Active Travel

Council launches new walking and cycling maps this summer

  • New walking and cycling maps encourage everyone to travel actively around Reading
  • Explore the Borough on foot or by bike
  • An online interactive map is also available

NEW walking and cycling maps, including an interactive map, are now available for residents and visitors to Reading.

The new maps aim to help encourage people to leave their cars at home and travel actively around the borough, for work and school, as well as exploring the area for leisure.

New cycling map

People can now plan a walk or cycle in Reading also using our exciting new Reading cycle and walking routes interactive map.

With this map you can:

  • view all up-to-date walking routes and interact with them to get more information
  • plan your journey by combining cycling and walking routes to key locations

The printed maps (with information leaflets) are available to download as high-resolution PDFs for print at home or can be picked up from local library branches.

Reading walking routes range from main walking ways to revealing lesser-known link footway routes and public rights of way across the borough.

The walking map also provides a detailed town centre map, revealing Reading’s rich history and architecture and highlighting places to visit. The map aims to enable walking for pleasure by Reading’s riversides as well as larger parks and open spaces.

The cycle map sets out the major branded cycle routes through Reading as well as showing the National Cycle Network and how they link together.

It also shows information such as cycle parking facilities and the park and stride locations and other safety information.

Cllr Tony Page, Reading Borough Council’s Lead Councillor for Climate Strategy and Transport, said: “Walking or cycling instead of using the car has many benefits for our physical and mental wellbeing, the health of our local environment and our wallets. Bikes are the most energy-efficient form of transport and can be faster and more predictable than cars for short journeys. Cycling or walking regularly can keep you fit, save you money (no tax, no fuel, no fares) and it’s one of the most environmentally-friendly ways to travel.

Supporting people’s journeys via active travel around Reading, be it to work, school or pleasure, is a priority for the Council, so I’m pleased to highlight our new walking and cycle maps for use by the public. The summer break is a great time to explore new ways to do the school run or work commute and embed changes for the autumn.

“Our interactive online maps provide the most up-to-date information on Reading’s routes and for anyone who prefers a hard copy, there are printable versions available online – or for collection at your local library.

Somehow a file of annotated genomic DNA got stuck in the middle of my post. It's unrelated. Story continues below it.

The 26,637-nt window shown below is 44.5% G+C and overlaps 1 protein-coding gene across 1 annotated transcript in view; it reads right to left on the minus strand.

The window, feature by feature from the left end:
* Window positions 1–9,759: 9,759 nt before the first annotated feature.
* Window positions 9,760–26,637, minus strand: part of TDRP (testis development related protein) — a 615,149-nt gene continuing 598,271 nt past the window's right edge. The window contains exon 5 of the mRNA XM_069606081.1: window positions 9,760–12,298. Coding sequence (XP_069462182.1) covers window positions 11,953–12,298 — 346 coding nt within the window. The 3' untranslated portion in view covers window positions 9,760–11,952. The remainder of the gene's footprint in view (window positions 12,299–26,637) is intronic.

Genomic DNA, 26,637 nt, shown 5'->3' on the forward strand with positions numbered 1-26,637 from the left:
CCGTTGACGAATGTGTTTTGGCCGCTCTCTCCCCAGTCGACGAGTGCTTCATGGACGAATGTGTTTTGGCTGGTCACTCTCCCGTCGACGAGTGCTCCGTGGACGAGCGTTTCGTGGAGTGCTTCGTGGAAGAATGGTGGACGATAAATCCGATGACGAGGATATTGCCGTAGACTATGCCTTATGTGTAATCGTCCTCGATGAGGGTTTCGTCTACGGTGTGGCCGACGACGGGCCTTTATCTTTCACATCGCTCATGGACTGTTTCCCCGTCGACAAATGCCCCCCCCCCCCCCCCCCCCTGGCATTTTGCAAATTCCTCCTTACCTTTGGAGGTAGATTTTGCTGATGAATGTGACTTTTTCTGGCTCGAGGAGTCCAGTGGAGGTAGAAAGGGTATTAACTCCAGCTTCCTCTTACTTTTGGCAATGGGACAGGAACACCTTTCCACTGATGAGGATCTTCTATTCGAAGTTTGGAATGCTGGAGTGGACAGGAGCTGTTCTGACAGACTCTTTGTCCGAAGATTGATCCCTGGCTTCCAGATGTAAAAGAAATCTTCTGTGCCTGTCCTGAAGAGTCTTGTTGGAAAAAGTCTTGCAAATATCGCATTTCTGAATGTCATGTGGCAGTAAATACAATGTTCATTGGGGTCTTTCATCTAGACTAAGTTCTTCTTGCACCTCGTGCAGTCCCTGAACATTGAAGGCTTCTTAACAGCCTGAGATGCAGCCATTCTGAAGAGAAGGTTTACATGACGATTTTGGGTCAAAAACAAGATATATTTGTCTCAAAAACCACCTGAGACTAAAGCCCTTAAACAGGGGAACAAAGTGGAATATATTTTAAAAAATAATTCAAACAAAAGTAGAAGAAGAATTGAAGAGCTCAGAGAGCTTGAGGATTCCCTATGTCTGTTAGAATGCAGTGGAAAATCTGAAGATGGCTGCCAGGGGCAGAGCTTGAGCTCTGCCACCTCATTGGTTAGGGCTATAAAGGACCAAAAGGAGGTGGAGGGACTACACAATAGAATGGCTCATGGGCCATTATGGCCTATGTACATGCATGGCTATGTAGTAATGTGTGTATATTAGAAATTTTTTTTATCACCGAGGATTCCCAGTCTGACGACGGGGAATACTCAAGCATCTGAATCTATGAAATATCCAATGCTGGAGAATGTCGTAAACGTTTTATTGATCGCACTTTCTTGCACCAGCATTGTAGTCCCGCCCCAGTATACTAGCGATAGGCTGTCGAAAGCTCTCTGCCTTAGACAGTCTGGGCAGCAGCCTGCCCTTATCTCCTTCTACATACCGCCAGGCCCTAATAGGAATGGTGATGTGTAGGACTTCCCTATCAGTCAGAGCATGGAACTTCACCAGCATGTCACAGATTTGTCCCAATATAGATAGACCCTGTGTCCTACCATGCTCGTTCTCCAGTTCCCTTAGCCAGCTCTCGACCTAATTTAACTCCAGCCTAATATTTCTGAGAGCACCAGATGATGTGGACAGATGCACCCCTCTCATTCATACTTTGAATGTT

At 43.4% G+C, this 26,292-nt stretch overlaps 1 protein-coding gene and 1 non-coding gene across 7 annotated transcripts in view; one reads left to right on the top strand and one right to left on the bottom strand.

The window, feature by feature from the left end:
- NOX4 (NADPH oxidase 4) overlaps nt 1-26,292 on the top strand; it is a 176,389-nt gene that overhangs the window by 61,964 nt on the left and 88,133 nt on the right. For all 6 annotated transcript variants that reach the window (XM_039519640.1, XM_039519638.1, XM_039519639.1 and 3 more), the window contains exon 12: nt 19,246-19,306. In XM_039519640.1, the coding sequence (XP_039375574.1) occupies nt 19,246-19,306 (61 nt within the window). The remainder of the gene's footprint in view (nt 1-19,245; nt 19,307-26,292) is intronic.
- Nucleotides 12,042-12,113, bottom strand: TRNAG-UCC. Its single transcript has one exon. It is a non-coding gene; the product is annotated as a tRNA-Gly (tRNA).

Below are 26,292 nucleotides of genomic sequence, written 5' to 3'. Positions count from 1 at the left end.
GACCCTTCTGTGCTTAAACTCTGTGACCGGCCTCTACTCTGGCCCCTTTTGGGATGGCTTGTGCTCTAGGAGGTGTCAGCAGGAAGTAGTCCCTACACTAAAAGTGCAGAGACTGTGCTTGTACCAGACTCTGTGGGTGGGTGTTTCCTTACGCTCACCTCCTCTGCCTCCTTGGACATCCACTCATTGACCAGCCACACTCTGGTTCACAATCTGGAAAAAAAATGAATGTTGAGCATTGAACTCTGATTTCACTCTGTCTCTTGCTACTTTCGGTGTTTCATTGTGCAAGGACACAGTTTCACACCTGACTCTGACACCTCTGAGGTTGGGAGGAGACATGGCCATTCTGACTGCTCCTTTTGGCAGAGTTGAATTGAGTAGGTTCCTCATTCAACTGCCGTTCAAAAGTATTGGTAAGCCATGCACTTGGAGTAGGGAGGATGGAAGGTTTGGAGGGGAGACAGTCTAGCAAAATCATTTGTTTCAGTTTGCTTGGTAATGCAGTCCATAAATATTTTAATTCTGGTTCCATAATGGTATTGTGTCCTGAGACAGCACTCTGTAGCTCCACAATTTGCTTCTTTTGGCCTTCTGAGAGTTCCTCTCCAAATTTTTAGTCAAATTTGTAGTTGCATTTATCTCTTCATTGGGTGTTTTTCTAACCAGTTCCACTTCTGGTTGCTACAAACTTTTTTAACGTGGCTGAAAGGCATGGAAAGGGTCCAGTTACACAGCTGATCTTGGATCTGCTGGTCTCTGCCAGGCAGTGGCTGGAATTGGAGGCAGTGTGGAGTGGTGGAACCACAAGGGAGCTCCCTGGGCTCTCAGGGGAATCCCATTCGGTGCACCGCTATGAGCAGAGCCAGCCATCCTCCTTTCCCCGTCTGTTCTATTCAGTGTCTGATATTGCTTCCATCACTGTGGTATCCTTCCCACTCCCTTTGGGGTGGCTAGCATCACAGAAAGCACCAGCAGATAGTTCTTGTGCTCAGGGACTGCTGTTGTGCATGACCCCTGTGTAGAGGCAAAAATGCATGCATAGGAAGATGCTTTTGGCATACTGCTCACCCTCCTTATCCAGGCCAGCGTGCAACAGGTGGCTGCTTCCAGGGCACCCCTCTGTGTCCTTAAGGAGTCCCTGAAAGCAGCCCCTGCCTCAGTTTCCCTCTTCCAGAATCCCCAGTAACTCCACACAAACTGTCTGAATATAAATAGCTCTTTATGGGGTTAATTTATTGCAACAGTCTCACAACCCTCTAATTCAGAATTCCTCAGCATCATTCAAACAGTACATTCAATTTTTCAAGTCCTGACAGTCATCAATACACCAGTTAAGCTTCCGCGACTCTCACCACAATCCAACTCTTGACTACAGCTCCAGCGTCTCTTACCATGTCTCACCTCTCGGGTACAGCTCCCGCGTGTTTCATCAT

“These maps are just one part of our wider range of initiatives aimed at supporting a shift in travel behaviour to active modes, including offering free cycle courses for residents to help boost confidence on the road. We are creating more pedestrian and segregated cycle routes (such as the approved scheme along the full length of Shinfield Rd), and we are currently consulting local residents about the draft proposals for the Bath Road/Castle Hill segregated cycle lanes. We also have new cycle parking planned, including a new bike parking and advice hub in the centre of Reading.

“Good progress is being made with major sustainable travel investments like the new Green Park Station and the refurbished Reading West Station, for example, both due for completion this year.”

You can plan a cycle ride from and to Reading using the National Cycle Network on the Sustrans website:

The maps are part of the Council’s wider ambitions for encouraging more active travel, through cycling and walking, and as a result, support better physical and mental health, and improved local air quality, as well as contributing to lower carbon generation and our wider Climate Emergency Strategy.


Notes to editors

Key documents that set out the Council’s vision for the future of transport in Reading:

Local Cycling and Walking Infrastructure Plan (LCWIP) – a sub-strategy to our emerging Reading Transport Strategy 2036, sets out ambitious plans to transform our streets and encourage more people to choose cycling and walking for local journeys, or as part of longer multimodal journeys.

Rights of Way Improvement Plan (ROWIP)  – is a sub-strategy to the Reading Transport Strategy 2036. This is a wide-ranging plan, covering all aspects of the management, maintenance and improvement of the Public Rights of Way network.